SQL is easy enough to learn OTJ, and would work better when doing actual work.

SAS isn't used ubiquitously and can also be easily acquired if needed.


@DTNF: I'm not sure if you're aware, but I only see the following in your sig line:
"Facebook is a toilet." -- LWTwJO
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  #127  
Old 04-08-2019, 09:55 AM
Westley Westley is offline
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Quote:
Originally Posted by Vorian Atreides View Post
@DTNF: I'm not sure if you're aware, but I only see the following in your sig line:
"Facebook is a toilet." -- LWTwJO
Apparently in DTNF's opinion that's most of what (s)he needs.

I'd mostly agree.






Or, it's possible he's changed his sig line in the last year.
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  #128  
Old 04-08-2019, 09:58 AM
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Vorian Atreides Vorian Atreides is offline
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Apparently in DTNF's opinion that's most of what (s)he needs.

I'd mostly agree.






Or, it's possible he's changed his sig line in the last year.
lol

I'm guessing that he did change it (or something was tweaked in sig lines by Tom), but forgot about changing it since you don't see your sig line when typing out posts.
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  #129  
Old 04-08-2019, 10:06 AM
Westley Westley is offline
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Don't think he forgot. Current quote about fb is from the last year. Prior to that (like when he made that post), he had like 6-8 lines of his "standard advice", things like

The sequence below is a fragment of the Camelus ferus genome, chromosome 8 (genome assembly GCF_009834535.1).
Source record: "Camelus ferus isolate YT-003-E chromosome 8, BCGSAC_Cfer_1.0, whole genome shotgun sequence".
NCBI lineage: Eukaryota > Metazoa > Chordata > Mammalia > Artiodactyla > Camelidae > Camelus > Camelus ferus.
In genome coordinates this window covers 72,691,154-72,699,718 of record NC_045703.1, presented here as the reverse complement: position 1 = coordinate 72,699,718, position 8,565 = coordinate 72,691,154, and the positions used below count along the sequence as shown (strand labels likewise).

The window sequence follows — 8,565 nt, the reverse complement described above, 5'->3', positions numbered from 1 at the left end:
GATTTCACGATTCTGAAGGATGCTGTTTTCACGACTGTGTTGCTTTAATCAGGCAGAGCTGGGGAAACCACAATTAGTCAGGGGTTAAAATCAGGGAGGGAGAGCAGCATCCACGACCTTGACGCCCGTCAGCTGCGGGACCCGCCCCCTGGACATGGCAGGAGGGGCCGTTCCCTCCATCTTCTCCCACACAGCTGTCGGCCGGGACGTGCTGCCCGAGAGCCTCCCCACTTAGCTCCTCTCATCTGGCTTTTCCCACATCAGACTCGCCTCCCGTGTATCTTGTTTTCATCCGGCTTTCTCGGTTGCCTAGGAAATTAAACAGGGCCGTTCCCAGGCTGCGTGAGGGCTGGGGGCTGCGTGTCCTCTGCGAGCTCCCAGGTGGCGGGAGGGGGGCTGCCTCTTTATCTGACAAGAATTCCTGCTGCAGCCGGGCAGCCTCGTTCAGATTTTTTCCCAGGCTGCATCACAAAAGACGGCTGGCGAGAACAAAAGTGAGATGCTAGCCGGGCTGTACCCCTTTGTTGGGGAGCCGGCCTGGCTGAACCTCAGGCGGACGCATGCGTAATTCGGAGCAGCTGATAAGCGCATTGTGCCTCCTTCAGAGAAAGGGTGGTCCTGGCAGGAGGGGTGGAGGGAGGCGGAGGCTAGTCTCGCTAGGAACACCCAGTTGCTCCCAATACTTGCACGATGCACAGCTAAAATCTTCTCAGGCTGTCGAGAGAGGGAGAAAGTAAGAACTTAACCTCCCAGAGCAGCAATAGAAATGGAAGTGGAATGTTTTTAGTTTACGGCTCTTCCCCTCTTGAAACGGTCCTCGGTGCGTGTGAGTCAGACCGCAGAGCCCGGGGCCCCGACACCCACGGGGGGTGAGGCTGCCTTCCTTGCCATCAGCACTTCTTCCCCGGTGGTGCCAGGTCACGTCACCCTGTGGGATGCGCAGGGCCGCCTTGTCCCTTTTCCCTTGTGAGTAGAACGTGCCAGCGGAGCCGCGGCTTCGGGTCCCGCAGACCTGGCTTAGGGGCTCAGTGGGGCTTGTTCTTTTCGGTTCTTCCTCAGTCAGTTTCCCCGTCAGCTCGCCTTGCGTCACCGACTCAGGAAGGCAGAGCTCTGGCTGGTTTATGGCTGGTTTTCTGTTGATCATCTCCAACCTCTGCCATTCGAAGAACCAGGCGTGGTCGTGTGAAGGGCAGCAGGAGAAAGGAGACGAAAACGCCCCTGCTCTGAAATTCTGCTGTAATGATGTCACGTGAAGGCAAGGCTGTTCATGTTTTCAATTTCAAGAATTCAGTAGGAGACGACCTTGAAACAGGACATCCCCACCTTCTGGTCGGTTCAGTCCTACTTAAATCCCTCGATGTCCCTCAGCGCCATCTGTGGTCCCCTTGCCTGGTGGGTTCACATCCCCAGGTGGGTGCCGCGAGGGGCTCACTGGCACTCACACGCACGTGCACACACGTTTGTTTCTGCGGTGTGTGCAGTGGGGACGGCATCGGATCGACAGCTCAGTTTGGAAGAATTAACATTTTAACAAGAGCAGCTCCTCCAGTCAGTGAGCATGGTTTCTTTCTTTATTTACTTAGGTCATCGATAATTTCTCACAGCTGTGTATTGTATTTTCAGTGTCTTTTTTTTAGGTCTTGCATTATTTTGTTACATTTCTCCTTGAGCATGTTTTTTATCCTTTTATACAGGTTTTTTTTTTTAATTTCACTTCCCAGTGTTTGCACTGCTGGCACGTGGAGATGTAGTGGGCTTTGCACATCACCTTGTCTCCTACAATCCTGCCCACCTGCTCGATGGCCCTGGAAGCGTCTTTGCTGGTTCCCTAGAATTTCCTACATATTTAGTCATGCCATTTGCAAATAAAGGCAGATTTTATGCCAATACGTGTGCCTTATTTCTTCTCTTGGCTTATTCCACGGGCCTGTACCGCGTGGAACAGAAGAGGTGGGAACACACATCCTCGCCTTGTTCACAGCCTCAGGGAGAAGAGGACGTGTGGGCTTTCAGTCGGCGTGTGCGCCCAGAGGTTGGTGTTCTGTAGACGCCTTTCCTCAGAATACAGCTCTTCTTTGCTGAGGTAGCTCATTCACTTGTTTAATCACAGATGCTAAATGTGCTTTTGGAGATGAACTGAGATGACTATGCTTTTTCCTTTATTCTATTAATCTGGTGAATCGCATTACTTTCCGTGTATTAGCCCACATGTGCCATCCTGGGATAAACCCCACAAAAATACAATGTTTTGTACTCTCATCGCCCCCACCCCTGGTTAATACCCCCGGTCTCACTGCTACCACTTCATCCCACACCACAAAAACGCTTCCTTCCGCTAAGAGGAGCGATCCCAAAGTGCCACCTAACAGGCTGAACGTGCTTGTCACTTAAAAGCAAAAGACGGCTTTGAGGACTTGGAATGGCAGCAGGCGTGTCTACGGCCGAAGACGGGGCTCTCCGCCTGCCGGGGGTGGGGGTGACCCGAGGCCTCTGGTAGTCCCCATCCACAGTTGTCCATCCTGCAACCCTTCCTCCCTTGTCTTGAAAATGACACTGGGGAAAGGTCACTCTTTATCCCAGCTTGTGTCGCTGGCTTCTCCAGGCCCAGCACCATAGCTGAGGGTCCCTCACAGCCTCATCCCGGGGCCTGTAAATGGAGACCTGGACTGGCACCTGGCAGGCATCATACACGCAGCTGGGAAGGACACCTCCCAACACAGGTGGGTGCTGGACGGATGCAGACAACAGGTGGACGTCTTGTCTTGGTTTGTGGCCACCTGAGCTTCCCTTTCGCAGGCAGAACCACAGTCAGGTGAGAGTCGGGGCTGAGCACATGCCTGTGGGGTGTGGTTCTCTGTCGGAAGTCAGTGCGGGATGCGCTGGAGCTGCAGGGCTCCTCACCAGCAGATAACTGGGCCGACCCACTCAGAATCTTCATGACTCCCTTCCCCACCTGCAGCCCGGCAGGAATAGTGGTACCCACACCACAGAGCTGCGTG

Pass some exams and get back to us
To get hired, you need to not only meet the requirements, you need to be the best choice.
You're unlikely to get an offer if you don't apply



Some of those may be TM'd and DTNF can just let me know what I owe him. Pretty sure it all came from this thread, so now that he's changed his sig line, you can just read the thread.
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  #130  
Old 04-08-2019, 12:25 PM
Dr T Non-Fan Dr T Non-Fan is offline
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No, you were merely referencing them and not actually giving the sage advice.

Nice that you've remembered them, though. Eerily nice.

I did save them somewhere, so if the one-stop advice shop is needed again, I can always edit my sig line.

My current one seems a lot more important given the state of the world.

Finally: Ah, the old "bump an old thread" trick. Second time someone has fallen for that this month!